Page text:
On Monday night, in the city of Natalia, a warning from the city’s tornado siren never sounded, despite a tornado dropping down just miles away.
"It’s very angering," said Natalia resident Elizabeth Cargile.
Cargile believed the blame fell squarely on Mayor Ruby Vera and city leaders.
"(Vera) and the city administration continue to put blame on everybody else instead of owning up to the fact that they failed at this moment,” said Cargile.
Cargile also serves as Commissioner of the Medina County Emergency Service District 5, but said her opinion did not necessarily reflect that of the board.
According to the Mayor Ruby Vera, the city of Natalia, per protocol, waited on a call from the Medina County Sheriff’s Department to turn the sirens on.
It’s a call, Vera said, they never received.
"The word never came down that we were in any kind of imminent danger," said Vera.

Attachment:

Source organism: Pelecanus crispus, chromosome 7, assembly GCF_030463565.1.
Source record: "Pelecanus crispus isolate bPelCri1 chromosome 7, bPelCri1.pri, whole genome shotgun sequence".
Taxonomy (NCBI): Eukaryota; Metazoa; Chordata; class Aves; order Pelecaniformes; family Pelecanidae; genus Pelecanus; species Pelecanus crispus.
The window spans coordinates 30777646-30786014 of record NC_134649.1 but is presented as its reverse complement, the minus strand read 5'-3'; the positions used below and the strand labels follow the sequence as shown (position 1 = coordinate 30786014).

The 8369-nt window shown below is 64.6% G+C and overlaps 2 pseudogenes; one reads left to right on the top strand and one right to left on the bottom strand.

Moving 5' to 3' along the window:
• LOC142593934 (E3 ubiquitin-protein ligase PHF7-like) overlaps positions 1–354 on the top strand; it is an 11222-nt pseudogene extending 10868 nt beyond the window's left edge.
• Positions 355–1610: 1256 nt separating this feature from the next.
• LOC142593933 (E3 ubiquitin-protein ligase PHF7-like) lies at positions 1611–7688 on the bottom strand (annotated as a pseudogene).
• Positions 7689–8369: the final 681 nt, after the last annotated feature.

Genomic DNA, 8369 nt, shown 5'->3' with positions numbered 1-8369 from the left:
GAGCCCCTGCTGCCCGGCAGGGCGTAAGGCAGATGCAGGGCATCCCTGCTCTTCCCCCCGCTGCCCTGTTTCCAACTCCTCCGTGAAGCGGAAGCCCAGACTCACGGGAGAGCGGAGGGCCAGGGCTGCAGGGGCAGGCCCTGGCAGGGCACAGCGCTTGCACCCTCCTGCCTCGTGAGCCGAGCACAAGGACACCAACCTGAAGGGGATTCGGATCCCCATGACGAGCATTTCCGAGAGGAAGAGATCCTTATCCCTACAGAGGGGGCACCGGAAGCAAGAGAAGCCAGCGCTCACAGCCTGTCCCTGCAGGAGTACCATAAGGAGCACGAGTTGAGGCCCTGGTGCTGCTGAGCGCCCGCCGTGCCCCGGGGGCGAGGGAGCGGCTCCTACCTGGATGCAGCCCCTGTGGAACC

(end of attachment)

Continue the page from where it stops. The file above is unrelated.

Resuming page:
"All the cities have the capability and the authority to set (their tornado sirens) off anytime they feel it’s necessary,” said Medina County Sheriff Randy Brown.
While Brown said he could not confirm whether a call was made, he said the county did attempt to set off all the sirens themselves, however, still no sirens sounded.
"The button was pushed, but from what I learned later on, we don’t believe they went off," said Brown.
It is believed that was due to a malfunction.
Medina County was working to get the issue fixed.
"Regardless of whether the or not the county tried to set the alarms off, it’s (Vera’s) responsibility to do it," said Cargile.
Vera said hindsight is always 20/20, but planned to use her executive power to set off the sirens in the future.